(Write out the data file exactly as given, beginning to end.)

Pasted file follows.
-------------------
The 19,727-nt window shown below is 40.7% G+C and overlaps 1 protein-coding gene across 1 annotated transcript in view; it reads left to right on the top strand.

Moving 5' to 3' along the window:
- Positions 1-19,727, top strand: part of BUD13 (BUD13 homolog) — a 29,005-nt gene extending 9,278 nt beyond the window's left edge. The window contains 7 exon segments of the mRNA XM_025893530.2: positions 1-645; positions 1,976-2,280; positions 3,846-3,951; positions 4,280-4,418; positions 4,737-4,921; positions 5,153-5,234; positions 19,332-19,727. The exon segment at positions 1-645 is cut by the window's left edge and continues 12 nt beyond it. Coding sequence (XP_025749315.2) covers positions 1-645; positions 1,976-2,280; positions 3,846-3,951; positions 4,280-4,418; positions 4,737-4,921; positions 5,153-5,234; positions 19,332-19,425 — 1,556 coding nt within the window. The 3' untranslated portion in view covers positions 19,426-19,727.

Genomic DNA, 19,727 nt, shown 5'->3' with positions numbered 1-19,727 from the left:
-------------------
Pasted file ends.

The 19,727-nt window shown below is 40.7% G+C and overlaps 1 protein-coding gene across 1 annotated transcript in view; it reads left to right on the top strand.

Moving 5' to 3' along the window:
- Positions 1-19,727, top strand: part of BUD13 (BUD13 homolog) — a 29,005-nt gene extending 9,278 nt beyond the window's left edge. The window contains 7 exon segments of the mRNA XM_025893530.2: positions 1-645; positions 1,976-2,280; positions 3,846-3,951; positions 4,280-4,418; positions 4,737-4,921; positions 5,153-5,234; positions 19,332-19,727. The exon segment at positions 1-645 is cut by the window's left edge and continues 12 nt beyond it. Coding sequence (XP_025749315.2) covers positions 1-645; positions 1,976-2,280; positions 3,846-3,951; positions 4,280-4,418; positions 4,737-4,921; positions 5,153-5,234; positions 19,332-19,425 — 1,556 coding nt within the window. The 3' untranslated portion in view covers positions 19,426-19,727.

Genomic DNA, 19,727 nt, shown 5'->3' with positions numbered 1-19,727 from the left: